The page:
In some desperation prayed
"I am in too much pain. If you are indeed a god, act."
That night his pain did not keep him awake, and instead he slept deeply and dreamed vividly of two men in white who came to him and assured him that Jesus had indeed healed his leg. In the morning, astounded doctors found that the gangrene had gone, the broken bone was whole and, not surprisingly, grandfather converted to Christianity on the spot.
Wonderful, life changing stuff – but carrying within it the seeds of another change – the sort that sets father against son and mother in law against daughter in law.
His grandfather's conversion meant that he was rejected by his own community, driven from the family home, threatened with violence, subjected to scorn and vitriol.
Even today, when Andrew returns home to his village, he is ostracised, out cast.
But, he says, it is worth it.
For Andrew, Christianity represents an open door, an escape route from the confines of the eternal cycle of karma to freedom and dignity as a child of God.
There are, you see, some things that are more important even than family unity.
You may never find yourself having to stand against those whom you love for the sake of your faith – but today's gospel reminds us that following Christ should never be an easy option. To be honest, if it has never yet cost you anything, you might need to ask yourself whether you're actually living as one of his disciples – or just coming along to a pleasant religious social club.
Think about that.
About what it is in your faith that might inspire you to hold fast no matter what...for Jesus emphatically does not promise an easy ride.
He does, though, promise life everlasting.

In no particular order -reflections on my 2nd visit to India. 1) Multi faith society

I was intrigued when I got home from Bangalore on Wednesday to see that the media was busy reporting Rowan Williams' recent interview in which he suggested that UK Christians claiming persecution should reflect on the true persecution that their brothers and sisters in other lands experience and, not to put too fine a point on it, "grow up".
I'd very much agree with the former ABC...there is a wealth of difference between being asked not to wear a cross at work and facing actual physical violence, and I've come home impressed by the way that different faiths seem to co-exist quite peacefully, even respectfully, in Karnataka.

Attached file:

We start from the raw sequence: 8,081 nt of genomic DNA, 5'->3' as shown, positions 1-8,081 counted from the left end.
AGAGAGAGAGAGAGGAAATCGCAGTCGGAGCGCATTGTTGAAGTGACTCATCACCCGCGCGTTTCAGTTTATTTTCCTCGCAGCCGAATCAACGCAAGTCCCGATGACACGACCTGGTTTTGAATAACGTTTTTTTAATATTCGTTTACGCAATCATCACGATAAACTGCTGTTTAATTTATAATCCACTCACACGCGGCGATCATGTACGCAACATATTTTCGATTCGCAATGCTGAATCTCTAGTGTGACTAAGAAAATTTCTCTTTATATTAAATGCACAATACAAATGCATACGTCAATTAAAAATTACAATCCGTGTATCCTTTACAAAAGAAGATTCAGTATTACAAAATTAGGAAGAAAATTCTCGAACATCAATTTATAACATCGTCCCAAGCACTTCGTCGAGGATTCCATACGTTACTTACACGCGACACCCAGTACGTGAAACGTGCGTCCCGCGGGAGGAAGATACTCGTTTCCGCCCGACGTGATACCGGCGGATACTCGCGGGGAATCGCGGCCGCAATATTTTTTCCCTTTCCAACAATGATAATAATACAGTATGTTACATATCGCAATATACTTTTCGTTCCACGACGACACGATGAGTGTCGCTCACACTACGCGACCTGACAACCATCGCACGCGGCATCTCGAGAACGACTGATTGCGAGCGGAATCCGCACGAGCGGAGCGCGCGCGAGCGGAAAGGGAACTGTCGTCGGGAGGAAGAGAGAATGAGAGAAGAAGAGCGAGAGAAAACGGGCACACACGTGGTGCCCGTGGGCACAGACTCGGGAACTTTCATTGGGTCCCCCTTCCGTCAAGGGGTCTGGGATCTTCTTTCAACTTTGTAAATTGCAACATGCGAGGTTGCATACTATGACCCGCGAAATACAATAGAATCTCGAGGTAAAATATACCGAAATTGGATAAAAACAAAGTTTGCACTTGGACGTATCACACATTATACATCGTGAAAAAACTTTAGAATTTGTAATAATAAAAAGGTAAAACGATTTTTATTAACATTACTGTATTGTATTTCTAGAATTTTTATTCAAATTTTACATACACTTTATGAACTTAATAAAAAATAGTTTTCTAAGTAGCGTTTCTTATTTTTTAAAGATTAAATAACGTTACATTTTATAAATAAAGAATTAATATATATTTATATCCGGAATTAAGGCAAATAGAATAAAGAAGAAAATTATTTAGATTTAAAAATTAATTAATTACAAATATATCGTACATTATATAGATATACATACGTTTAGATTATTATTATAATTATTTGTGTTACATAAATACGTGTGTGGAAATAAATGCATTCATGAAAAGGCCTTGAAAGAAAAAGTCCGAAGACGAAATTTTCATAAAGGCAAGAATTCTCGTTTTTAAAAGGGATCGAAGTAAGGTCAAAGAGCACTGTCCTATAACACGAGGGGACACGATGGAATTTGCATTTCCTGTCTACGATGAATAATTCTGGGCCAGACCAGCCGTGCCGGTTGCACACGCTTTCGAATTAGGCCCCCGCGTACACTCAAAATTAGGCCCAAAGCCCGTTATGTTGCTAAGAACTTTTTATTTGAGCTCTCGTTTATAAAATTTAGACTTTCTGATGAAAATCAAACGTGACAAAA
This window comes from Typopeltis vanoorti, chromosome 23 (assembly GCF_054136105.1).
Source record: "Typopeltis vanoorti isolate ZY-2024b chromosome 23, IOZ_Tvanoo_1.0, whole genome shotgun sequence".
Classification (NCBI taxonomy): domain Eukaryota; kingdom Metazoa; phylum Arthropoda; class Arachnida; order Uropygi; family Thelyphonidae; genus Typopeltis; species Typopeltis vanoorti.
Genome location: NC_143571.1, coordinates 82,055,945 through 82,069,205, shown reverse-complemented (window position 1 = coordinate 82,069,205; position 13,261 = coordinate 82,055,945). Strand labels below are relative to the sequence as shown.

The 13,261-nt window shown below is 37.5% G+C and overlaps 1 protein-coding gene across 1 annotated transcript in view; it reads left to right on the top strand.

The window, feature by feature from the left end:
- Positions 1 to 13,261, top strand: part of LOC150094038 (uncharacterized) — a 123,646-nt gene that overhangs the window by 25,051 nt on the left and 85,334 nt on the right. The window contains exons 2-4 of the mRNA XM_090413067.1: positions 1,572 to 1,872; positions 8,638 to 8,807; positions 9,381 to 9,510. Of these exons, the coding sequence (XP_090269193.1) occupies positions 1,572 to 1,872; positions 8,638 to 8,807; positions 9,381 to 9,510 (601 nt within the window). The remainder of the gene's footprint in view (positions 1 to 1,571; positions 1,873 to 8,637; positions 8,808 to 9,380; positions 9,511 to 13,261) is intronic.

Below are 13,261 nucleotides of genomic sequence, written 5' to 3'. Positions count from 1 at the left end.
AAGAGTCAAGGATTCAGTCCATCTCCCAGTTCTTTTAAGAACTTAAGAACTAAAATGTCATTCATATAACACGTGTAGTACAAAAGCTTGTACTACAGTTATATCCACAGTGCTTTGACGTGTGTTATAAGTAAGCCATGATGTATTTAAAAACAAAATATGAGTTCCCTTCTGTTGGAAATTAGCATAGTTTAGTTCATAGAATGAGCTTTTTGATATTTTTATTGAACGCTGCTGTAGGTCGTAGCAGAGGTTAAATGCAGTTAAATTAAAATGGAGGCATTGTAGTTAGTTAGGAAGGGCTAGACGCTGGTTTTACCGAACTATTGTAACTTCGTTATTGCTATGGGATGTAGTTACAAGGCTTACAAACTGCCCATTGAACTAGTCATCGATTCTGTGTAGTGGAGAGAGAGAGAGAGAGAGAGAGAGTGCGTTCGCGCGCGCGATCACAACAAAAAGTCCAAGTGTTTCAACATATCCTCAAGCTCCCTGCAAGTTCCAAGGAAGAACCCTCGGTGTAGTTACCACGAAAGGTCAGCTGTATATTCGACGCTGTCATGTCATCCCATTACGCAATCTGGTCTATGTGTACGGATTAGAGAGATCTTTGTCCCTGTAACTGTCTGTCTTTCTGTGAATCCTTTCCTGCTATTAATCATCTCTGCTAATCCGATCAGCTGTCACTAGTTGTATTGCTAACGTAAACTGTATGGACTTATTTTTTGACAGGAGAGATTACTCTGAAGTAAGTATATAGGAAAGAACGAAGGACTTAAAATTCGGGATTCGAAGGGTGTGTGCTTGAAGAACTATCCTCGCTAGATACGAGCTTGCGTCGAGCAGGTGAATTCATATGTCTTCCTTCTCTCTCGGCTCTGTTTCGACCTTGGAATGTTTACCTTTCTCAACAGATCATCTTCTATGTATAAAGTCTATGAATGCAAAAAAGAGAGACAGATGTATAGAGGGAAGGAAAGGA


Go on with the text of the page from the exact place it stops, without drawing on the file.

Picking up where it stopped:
In India, Christianity is very much a minority faith - owned by just 2% of the population - and of course in some parts of the country it IS under threat. Just google "attacks on Christians in Bihar" to read about the sort of persecution that the early martyrs might have encountered. However, in the diocese of Karnataka Central, and particularly in that great melting pot that is the city of Bangalore, things seem very different. 

We were there during Ramadan, at a time when you might have expected tensions to escalate. After all, nobody is at their best when trying to function on an empty stomach - but we encountered neither sight nor sound of religious tension. Instead, wherever we went we heard stories of co-operation between neighbours that reminded me of the idealised community we imagine was the English village of yesteryear.
Out at Kannapura, Revd Shilpa told how her Hindu neighbours were great supporters of the tiny church that meets in her home, how they always attended harvest and Christmas celebrations and would work alongside her congregation to raise funds for the new church building that will soon become a reality.
In Bangalore, almost every school we visited welcomed children of all faiths, many had special arrangements in place for Ramadan but not one of them compromised their Christian identity even for a second. Thus it was that at the CSI Zenana Mission School one morning we found ourselves singing Sunday school choruses my mother learned at the feet of CIM missionaries in Chefoo before WW2 with a congregation of 100% Muslim children - in the shadow of a Hindu Temple arch. 
The whole multi faith situation in microcosm.

I asked repeatedly if there were any problems, any tensions - and was assured that no, the Church was respected and appreciated. When I pushed a senior cleric as to why this should be so he summed it up very neatly
"For you in the west, the cross is seen as a sign of victory. Here in India it is a sign of service. Our neighbours respect us because they know that we will work tirelessly for the well-being of the community. If we do that because of our faith, then our faith is worth reverence..."

Perhaps that's the issue which should concern those Christians who feel that that they are being oppressed in 21st century Britain. Have we done anything to EARN the respect and love of our neighbours - or do we, by treating them with suspicion and alarm, pave the way ourselves for misunderstanding and division? 
Perhaps we should focus rather more on love in action and less on imagined slights.Who knows, perhaps if we visibly loved our neighbours, they might feel more inclined to love us!